How to Interpret a “Smoking Gun”

Default.aspx_At one point, I will get into the complexity and self-terminating nature of the phrase “conspiracy theory,” but suffice to say these are the things that both intrigue me and get under my skin. In the nature of calling something a “conspiracy theory” the natural motivation, of course, is to ignore it. The problem is that by definition there is nothing inherently crazy about the concept of a conspiracy, it just means that a group has gotten together and planned something. We, in fact, know of several conspiracies that were true and some uncomfortably so, from the Catiline in ancient Rome to the Business Plot of the 1930s. Additionally, there is something terrifying  about the notion that everyone is out to get you. I will get into conspiratorial thinking in another post, but for the time being, there I want to address a specific theory I have heard many times before and is making the rounds again; the Death of Adolf Hitler.

While most people, thankfully, believe the horrors that the Nazis committed under Hitler, Himmler, and Goebbels actually happened, the nature of his end is frustrating to many. Dying by his own hand and getting no catharsis of seeing the body seems disproportionate with the crimes of the madman. This is made all the worse by the circus that the Nuremberg trials became.  Further, as Elie Wiesel searched for Nazis and found many escaped among the boys from Brazil and Argentina, questions began to arise about the true nature of Hitler’s end.

The official account about Hitler’s murder/co-suicide of his wife Eva Braun, the immolation of the bodies, the Soviet ransack and the decimation of the Furherbunker were all part of the official report and book written and painstakingly researched by Hugh Trevor-Roper in The Last Days of Hitler (1947) who was working for British Military Intelligence.  These claims were agreed to by the Soviets whose SMERSH claimed several trophies, including skull fragments.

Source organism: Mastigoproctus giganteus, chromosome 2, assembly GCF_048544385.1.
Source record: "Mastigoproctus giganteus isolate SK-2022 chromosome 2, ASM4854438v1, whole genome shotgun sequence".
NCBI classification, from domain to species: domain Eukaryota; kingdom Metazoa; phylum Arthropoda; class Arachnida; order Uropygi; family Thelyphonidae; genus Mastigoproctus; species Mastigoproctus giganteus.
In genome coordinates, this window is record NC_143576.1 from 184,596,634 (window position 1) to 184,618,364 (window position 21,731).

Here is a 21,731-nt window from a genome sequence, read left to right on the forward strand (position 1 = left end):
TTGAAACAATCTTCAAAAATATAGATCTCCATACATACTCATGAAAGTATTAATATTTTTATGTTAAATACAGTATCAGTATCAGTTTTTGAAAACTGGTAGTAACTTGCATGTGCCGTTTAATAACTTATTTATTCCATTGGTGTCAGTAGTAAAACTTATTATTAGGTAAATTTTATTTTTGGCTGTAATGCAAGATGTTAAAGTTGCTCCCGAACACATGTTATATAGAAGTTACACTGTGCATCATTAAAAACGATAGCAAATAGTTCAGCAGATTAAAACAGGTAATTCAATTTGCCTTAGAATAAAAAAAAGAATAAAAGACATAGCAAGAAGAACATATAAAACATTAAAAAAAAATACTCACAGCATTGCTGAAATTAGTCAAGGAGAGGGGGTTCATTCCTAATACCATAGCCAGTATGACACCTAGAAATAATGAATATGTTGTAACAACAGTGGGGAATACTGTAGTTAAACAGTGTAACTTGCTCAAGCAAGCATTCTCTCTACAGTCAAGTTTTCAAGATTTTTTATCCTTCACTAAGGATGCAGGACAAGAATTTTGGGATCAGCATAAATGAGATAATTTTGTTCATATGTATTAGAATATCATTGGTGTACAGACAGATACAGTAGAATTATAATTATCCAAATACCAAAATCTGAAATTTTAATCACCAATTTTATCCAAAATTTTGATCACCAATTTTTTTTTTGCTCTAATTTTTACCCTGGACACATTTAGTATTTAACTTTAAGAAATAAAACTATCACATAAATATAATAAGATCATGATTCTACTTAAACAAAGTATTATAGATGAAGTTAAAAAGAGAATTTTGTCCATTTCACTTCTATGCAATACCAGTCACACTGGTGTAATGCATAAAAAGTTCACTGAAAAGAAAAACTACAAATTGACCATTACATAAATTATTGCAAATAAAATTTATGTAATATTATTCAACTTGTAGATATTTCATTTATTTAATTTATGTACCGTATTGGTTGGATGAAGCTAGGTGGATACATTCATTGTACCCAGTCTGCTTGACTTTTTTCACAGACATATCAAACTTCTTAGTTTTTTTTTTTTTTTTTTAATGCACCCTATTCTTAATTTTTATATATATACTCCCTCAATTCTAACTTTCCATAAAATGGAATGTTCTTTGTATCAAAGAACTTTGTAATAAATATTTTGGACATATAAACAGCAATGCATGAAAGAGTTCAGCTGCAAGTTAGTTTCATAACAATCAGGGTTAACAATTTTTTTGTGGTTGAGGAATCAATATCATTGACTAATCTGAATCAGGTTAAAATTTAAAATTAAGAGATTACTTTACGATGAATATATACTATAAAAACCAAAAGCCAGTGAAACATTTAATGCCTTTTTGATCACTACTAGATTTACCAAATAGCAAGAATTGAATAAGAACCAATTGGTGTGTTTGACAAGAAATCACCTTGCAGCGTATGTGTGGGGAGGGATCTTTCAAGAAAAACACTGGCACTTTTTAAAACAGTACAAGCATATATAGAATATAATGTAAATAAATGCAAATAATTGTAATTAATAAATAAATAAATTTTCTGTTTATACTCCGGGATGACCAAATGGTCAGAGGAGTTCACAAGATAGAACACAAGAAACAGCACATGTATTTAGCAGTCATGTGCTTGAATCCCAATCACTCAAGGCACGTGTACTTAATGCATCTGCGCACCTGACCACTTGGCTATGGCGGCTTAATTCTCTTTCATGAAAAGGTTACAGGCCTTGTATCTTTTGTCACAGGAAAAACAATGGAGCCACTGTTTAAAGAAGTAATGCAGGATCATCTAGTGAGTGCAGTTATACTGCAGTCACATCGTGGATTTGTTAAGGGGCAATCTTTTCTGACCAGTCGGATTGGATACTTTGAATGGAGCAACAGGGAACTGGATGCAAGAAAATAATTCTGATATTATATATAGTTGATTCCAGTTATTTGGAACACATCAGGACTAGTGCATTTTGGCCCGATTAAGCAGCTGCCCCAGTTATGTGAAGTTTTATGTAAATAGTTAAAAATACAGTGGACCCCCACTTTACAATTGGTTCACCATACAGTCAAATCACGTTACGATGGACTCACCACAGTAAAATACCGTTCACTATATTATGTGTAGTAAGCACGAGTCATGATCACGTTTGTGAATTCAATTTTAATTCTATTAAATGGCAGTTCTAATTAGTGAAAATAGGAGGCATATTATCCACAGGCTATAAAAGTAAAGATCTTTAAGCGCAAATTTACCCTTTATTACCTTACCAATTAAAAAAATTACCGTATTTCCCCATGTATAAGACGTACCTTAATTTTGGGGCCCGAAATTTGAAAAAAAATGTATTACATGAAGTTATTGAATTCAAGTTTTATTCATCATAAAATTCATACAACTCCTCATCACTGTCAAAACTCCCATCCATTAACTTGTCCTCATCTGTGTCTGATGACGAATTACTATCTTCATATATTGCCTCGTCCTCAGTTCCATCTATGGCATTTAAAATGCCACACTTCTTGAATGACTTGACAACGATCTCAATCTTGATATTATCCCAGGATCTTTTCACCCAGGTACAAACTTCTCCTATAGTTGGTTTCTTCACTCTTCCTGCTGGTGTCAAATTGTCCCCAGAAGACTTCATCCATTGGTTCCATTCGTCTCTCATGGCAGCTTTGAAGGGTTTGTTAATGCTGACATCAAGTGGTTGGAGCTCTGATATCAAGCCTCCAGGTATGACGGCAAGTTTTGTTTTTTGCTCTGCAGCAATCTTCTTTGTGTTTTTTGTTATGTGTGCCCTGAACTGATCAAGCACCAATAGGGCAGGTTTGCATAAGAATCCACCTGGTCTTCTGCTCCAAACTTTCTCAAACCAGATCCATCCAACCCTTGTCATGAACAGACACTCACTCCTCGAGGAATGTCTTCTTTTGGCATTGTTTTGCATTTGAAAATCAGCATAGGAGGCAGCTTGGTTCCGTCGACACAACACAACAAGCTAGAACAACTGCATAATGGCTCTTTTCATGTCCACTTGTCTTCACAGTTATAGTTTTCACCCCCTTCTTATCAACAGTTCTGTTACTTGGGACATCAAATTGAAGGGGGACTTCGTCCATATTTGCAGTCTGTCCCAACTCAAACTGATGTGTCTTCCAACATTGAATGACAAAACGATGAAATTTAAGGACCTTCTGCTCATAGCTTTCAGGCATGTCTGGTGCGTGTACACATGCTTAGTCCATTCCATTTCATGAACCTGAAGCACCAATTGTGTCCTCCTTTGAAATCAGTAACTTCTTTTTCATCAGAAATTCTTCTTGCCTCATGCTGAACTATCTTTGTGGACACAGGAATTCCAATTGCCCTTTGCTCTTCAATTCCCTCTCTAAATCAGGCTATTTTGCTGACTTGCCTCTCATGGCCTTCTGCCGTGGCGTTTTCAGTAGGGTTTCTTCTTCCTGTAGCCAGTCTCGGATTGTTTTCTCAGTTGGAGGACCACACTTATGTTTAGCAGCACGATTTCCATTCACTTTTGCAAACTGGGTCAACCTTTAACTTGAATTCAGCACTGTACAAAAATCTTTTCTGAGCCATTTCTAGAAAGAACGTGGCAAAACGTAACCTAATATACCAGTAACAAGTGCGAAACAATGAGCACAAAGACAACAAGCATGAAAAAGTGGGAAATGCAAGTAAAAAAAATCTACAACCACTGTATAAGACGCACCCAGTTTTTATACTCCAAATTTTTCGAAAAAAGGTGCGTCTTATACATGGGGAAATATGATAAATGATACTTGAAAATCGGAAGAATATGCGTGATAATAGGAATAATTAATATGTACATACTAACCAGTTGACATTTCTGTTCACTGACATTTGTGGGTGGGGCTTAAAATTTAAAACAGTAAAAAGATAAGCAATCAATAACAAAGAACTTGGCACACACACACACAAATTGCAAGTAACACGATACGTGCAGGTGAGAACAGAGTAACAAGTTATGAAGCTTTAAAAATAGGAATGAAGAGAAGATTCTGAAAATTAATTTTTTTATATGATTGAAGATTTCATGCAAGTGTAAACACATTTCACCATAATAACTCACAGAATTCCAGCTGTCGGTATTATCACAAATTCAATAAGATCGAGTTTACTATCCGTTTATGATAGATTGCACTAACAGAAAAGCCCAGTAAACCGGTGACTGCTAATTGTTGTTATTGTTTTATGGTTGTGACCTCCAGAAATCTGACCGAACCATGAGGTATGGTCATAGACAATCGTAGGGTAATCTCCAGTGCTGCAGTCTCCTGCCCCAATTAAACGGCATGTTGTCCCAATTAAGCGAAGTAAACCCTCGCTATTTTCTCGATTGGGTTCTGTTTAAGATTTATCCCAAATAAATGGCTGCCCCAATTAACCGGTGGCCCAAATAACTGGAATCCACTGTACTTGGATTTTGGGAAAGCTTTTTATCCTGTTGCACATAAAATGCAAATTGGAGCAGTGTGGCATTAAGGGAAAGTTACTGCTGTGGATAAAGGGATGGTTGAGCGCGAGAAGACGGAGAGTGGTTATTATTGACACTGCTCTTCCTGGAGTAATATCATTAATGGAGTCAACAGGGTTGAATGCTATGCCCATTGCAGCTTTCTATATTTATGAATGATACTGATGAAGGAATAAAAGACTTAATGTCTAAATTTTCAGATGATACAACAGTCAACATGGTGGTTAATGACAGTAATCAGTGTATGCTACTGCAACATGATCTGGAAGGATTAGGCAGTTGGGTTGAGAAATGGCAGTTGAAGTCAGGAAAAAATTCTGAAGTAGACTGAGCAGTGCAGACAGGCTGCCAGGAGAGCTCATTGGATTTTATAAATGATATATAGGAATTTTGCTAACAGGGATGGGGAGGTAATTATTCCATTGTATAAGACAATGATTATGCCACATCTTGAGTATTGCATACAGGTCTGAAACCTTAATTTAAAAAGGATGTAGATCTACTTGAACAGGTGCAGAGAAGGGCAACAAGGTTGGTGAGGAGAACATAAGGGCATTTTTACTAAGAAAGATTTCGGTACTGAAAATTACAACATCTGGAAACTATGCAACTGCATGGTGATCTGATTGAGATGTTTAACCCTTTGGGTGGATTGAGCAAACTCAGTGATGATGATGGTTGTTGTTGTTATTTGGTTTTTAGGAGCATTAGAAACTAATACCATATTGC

However, panic sweeps through when documents such as the one above. If you read it at a glance, as those who maintain the anonymous blog did, you may think that this is evidence that Hitler escaped aboard a submarine and landed in Argentina, as many Hitler escaping theories contain. The document at hand seems to be one of those smoking guns.

According to the redacted copy in front of us, a man who met an FBI official in a restaurant in LA in September 1945. The man claimed to have helped six Argentine officials hide Hitler in the southern Andes mountains. To add to the mystery, the FBI asked for a followup meeting, but the man never returned and there were no police records or INS records. Spooooky. Maybe they got to them first! However, this would require both belief in this man.

There are some assumptions that I want you to drop. First, that just because this is an actual FBI document, that what it is documenting is real. This was right after the war, everything was written down and followed up on. We had been losing the war on intelligence, we didn’t want that to happen again. This does not mean the events were true. If you go to the FBI and claim you saw Elvis or that the the Bush family are Reptilians, they write it down. They may follow up, but that does not mean it is true. Most likely, the man got in too deep and backed out using a fake name. There is nothing more. Hitler died in the bunker, no matter how unsatisfying that was, but that is that.

Hunter S. Thompson’s Fear and Loathing in Las Vegas

“History is hard to know, because of all the hired bullshit, but even without being sure of “history” it seems entirely reasonable to think that every now and then the energy of a whole generation comes to a head in a long fine flash, for reasons that nobody really understands at the time—and which never explain, in retrospect, what actually happened.” – Hunter S. Thompson, Fear and Loathing in Las Vegas: A Savage Journey to the Heart of the American Dream